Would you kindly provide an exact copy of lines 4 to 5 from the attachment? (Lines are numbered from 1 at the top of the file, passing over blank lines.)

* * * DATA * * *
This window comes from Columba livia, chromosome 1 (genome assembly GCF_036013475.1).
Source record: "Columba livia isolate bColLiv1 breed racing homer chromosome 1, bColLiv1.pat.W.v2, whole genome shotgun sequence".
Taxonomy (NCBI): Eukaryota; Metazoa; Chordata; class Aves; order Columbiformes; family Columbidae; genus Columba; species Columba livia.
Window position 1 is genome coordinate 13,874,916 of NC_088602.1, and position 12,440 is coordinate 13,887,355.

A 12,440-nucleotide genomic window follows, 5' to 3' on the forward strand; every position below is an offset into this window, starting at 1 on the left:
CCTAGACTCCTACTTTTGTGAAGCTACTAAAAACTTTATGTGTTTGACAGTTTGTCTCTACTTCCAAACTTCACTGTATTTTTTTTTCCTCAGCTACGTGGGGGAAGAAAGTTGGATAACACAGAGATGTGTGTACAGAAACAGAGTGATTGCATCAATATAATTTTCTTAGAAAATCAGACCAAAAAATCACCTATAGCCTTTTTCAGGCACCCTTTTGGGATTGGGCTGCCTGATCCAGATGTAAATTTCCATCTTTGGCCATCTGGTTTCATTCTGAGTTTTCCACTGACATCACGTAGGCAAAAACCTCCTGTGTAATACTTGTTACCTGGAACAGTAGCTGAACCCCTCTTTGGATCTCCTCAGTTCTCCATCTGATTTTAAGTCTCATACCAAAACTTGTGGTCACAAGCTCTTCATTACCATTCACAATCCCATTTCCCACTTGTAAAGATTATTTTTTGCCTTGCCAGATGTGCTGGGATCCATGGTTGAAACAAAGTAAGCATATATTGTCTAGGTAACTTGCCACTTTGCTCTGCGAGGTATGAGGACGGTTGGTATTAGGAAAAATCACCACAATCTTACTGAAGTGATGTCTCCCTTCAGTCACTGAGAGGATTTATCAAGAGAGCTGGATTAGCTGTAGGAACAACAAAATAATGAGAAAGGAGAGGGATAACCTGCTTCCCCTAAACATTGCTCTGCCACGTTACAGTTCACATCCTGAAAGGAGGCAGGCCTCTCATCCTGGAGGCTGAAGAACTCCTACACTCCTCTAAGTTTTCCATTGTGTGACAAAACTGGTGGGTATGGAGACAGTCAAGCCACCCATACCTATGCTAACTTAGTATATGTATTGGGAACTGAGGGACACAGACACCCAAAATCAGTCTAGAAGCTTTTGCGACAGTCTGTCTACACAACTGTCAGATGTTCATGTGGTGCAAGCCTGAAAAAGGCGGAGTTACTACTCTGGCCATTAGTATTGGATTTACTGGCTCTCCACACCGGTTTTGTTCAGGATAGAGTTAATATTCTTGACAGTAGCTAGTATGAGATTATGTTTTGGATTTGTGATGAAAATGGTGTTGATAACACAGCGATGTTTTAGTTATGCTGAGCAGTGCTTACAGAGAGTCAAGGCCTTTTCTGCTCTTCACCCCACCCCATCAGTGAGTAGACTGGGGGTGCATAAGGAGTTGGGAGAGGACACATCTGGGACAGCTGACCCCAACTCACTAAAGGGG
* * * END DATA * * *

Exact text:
Window position 1 is genome coordinate 13,874,916 of NC_088602.1, and position 12,440 is coordinate 13,887,355.

A 12,440-nucleotide genomic window follows, 5' to 3' on the forward strand; every position below is an offset into this window, starting at 1 on the left: